It’s that time of year again…New Year’s. These days, that no longer means wild parties and copious amounts of alcohol for me—more like a glass of Two Buck Chuck chardonnay and asleep on the couch by 9 pm (hey, I’m not proud but I’m not ashamed either—nothing, NOTHING, trumps sleep anymore. N.O.T.H.I.N.G.). It’s also a time for Resolutions—or, as I like to call them, Opportunities to Fail.
As a kid, I used to love making New Year’s Resolutions. I had a sort of Jillian Michaels streak back then—I believed that as resolutions go, the more the better and the more extreme the better. Collect money for homeless cats! NO, wait! Give all my allowance every week to homeless cats! NO, wait! Build a kennel in the basement and take in homeless cats! My heart was in the right place, but usually by January 3rd I had given up and gone back to reading “Sweet Valley High” and doodling in my Trapper Keeper.
As an adult, I gave up resolutions because, let’s face it, I don’t like failure. But something happened recently that made me rethink my position. I was building a train track with my 1-year-old when I let out a…how shall I say it?...a zephyr, as my grandma called them. A toot. The call of the Barking Spider. OK, it is what it is: I farted. And though I consider myself to be fairly feminine and ladylike (stop laughing), apparently this one was less zephyr and more hurricane because my son looked around, confused, and asked, “Daddy???”
The thing about tooting is that it’s one of those bad habits—like swearing and eating microwave popcorn for dinner—that you can get away with when you have a little baby. “It’s ok!” you tell yourself. “He’s just a baby, he doesn’t understand! I’ll worry about it when he’s older!” But then, before you know it you have a fairly astute preschooler and a no-filter, mimicking toddler. Eventually, you have to watch your mouth, eat something green, and, I guess, stop farting in front of your kids.
I swear I wasn’t always this crass. In my 20s, I would hold a toot in for DAYS while my long-distance boyfriend was in town for a visit. But you get older, you have babies, you take time off work to stay home, and things…well, they change. I no longer spend my days in a classroom dealing with students, administrators, and parents. Most of the time, it’s just me, the cats, and my two boys. There are no great standards of decorum here. My 3-year-old runs around mostly naked all day and quite frequently demands that I “smell this butt!” My 1-year-old likes to announce to anyone who will listen that “Daddy has pee-nit!” and “Mommy has nigh-na!” For them (and, let’s be honest, for their dad as well), tooting is a common event, always at least acknowledged (“I tooted, Mommy!”) or even celebrated (“William, did you hear that noise that sounded like thunder? I tooted!”) Big or small, all toots are funny to them. Tub toots usually garner the most laughs (What’s funnier than a fart? A fart that bubbles!), and a super loud toot, or “toot quake” as we like to say, can stop a conversation dead in its tracks with fits of giggles.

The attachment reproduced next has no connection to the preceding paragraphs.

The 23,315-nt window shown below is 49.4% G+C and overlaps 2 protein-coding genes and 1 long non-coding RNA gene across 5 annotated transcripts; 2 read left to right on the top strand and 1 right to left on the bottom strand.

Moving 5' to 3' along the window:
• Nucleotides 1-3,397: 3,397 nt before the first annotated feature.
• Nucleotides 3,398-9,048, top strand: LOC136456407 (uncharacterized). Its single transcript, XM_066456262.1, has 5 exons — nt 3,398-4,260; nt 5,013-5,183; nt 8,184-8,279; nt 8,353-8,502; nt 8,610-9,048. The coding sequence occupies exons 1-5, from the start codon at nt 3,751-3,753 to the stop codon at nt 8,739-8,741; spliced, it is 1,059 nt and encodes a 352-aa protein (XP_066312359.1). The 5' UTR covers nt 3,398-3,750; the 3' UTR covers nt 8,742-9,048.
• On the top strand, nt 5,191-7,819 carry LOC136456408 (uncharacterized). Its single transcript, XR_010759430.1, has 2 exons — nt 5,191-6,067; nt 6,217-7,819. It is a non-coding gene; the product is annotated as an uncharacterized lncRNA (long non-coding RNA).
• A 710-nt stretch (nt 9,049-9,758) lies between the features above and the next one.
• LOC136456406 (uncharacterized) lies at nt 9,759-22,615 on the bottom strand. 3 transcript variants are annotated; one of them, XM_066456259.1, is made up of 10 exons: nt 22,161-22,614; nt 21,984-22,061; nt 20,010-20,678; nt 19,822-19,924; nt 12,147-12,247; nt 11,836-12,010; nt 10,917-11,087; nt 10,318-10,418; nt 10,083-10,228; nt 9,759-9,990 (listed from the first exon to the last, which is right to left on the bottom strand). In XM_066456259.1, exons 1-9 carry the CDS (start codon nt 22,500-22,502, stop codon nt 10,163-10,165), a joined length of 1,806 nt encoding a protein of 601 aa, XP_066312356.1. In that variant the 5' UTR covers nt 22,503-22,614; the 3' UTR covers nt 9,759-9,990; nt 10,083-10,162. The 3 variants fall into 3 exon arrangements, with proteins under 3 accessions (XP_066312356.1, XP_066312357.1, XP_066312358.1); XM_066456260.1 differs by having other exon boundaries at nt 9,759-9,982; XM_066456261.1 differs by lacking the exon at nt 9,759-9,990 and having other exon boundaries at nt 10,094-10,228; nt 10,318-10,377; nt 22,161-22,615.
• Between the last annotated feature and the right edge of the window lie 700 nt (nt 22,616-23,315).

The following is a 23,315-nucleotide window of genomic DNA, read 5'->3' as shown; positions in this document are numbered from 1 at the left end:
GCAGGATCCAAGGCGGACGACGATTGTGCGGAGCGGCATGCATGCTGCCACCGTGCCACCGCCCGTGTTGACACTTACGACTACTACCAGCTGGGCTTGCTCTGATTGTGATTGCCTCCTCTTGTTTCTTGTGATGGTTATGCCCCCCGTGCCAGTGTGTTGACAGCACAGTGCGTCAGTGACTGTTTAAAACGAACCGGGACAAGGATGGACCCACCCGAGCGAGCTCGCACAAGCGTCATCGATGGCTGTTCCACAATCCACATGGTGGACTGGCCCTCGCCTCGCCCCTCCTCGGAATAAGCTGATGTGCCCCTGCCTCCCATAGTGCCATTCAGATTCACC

Now, I know passing gas is a natural bodily function and in no way do I expect my kids to stop doing it. And I spent enough time hanging out in fraternity houses in college to know that a well-timed toot can, indeed, be funny. But—and maybe it’s a little bit sexist—as the lone female in this family I seem to shoulder most of the responsibility for modeling social graces in this regard. I may be fighting an uphill battle in this house of boys and men, but my one and only New Year’s resolution this year is to model proper tooting etiquette at all times: Hold ‘em in when you can, say “excuse me” when you can’t.
And if you absolutely, positively have to let one rip, wait until Daddy is telling that poignant story, the one that always makes him cry, about the Miracle on Ice at the 1980 Olympics. There’s a cookie in it for you if you do.